“As a general rule, you should keep your hands at 10 and 2,” I say. My son nods solemnly, adjusting his hands on the steering wheel, the vinyl gone shiny with use and age. “Make sure you can see out of the rearview and side mirrors. Always keep an eye on the temperature gauge – if it goes over halfway, pull over. If it goes into the red, you’ll be walking.” This is, I realize, the same advice I was given, years ago.
Our car is a little red island anchored on an empty sea of asphalt. To my left, my son patiently waits to navigate this new territory under a gray sky, the air heavy with the promise of rain, clouds hanging low like overripe fruit. Just as I did on thousands of occasions when he was small, I name the objects in our field of view, pointing to each one in turn: gas gauge, parking brake, floodlights.
How many hours have we spent in this car over the years, with me at the wheel and him riding shotgun? How often has he silently absorbed my absentminded habits, the product of years of driving – right hand on the radio dial, left foot on the seat? Now I’m the passenger, keys and control handed over.
It’s hard to reconcile this lanky kid in the driver’s seat, broad-shouldered and long-legged, with the sweet-smelling, fuzzy-headed baby who used to fit neatly into the crook of my arm, weighing no more than a sack of groceries, where he napped for hours on end, tiny toes curled under like a bird perching on an invisible branch. A recent photo snapped at the beach shows us standing side by side on a pier; caught mid-laugh, my head rests on his shoulder, and his arm draped casually across my back makes me look small. Like staring into a fun house mirror, the photo momentarily disorients me. I’m used to towering over him, not the other way around.
I always swore I wouldn’t be one of those overly sentimental mothers of older kids, those well-rested hordes who speak in clichés to bleary-eyed, sleep-deprived new moms. “Cherish these precious times – it just goes so fast!” Annoyingly enough, it turns out they’re not wrong.
The other day, I found myself battling an unexpected rush of sadness when I walked past a “Back to College” display at a big-box chain store. The countdown clock is engaged, each day spiraling out faster than the one before, and I’m not ready. Out here on the far side of active parenting, the milestones are thinner on the ground, each a bit more bittersweet than the last. The disaster reel that’s been looping in the background of my mind for a decade and a half now – crib death, curious fingers probing an electrical outlet, a tiny hand slipping my grasp in a crowd – has to be updated often or risk becoming obsolete. To this reel, I silently add the following: tires screeching on a damp road, flashing lights, a late-night knock on the door.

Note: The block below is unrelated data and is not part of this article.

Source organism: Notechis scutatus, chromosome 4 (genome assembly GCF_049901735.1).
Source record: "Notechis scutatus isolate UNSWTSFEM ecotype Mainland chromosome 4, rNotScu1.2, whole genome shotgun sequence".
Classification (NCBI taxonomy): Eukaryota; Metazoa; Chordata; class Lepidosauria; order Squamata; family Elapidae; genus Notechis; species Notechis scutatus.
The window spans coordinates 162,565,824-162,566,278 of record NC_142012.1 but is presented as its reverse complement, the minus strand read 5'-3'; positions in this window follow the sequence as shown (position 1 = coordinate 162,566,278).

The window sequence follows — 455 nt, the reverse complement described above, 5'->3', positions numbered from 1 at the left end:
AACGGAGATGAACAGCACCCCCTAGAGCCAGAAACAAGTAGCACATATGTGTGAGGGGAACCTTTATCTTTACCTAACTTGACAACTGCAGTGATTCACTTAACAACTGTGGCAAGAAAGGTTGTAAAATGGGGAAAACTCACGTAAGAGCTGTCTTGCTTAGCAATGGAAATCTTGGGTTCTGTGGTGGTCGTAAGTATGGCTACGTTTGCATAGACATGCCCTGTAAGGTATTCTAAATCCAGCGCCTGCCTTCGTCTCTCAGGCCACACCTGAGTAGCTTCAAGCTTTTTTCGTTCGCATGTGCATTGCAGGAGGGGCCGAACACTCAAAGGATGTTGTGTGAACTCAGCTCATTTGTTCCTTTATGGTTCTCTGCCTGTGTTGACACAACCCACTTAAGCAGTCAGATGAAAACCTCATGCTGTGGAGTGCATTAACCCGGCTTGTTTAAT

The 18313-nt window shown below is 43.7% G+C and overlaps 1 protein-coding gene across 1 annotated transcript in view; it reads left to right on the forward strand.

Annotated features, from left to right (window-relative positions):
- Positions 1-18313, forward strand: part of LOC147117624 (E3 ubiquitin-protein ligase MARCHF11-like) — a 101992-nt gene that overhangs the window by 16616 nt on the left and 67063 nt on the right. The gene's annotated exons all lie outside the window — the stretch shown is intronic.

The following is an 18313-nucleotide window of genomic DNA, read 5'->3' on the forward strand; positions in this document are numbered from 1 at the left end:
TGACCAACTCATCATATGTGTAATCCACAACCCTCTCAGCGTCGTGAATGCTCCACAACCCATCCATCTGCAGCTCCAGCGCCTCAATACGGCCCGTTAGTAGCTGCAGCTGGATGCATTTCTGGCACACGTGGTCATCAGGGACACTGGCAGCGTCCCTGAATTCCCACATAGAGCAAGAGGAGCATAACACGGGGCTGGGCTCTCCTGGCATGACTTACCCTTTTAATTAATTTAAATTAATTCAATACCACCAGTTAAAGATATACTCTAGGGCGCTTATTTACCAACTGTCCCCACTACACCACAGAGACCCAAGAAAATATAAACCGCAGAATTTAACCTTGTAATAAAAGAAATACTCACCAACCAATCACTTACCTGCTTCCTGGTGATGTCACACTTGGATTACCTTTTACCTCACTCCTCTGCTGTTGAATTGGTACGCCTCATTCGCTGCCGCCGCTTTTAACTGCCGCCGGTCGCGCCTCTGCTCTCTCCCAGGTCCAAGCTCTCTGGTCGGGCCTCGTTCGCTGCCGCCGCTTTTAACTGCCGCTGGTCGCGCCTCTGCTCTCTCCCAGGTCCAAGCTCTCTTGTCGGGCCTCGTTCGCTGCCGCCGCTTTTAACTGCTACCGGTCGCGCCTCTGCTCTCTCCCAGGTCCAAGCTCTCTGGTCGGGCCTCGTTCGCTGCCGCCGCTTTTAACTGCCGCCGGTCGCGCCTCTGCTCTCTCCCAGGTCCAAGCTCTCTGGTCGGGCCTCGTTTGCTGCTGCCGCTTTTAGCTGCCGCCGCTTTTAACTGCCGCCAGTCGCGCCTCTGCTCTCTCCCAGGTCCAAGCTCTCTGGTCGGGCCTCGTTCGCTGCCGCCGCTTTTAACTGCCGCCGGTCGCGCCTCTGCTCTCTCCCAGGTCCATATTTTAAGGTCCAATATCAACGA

I study my son’s face as he shifts into drive. He steers us around the parking lot in slow, wide circles, cautious as an old man. At his age, I was in such a hurry – racking up speeding tickets, running into parked cars – impatiently careening toward adulthood. Where I was careless, he is precise and deliberate. Watching a grin spread over his face as nerves give way to excitement, I recall the thrill of maneuvering a two-ton hunk of shimmering steel for the first time, and I smile, too.
These days, I often find myself thinking of Janus, the two-faced Roman god of ancient mythology, ruler of both beginnings and endings. Like Janus, I peer into the future and the past at once. I am here, in this car, as my 16-year-old steers carefully around a curve, but also watching him push a toy truck at two and wobble on a training-wheeled bike at 5. I am seeing, too, how these driving lessons will soon be in the past, and how one day it will be experience and muscle memory that guide him into a parking space and not my words. I share with Janus the knowledge that endings and beginnings often spring forth from the same space.
As my son grows older, there will be less that I can teach him. My time slot will shift from prime-time to reruns; I’ll be a sideline spectator, not a coach. For the moment, though, I can still give him this: lazy circles in a parking lot on a gray afternoon; the thrill of pressing down on the accelerator, lurching forward incrementally, so slowly that he doesn’t realize he’s making progress until he nears the cement barriers at the parking lot’s edge. Rearview mirror, 10 and 2, steering into the curve. For now, this is enough.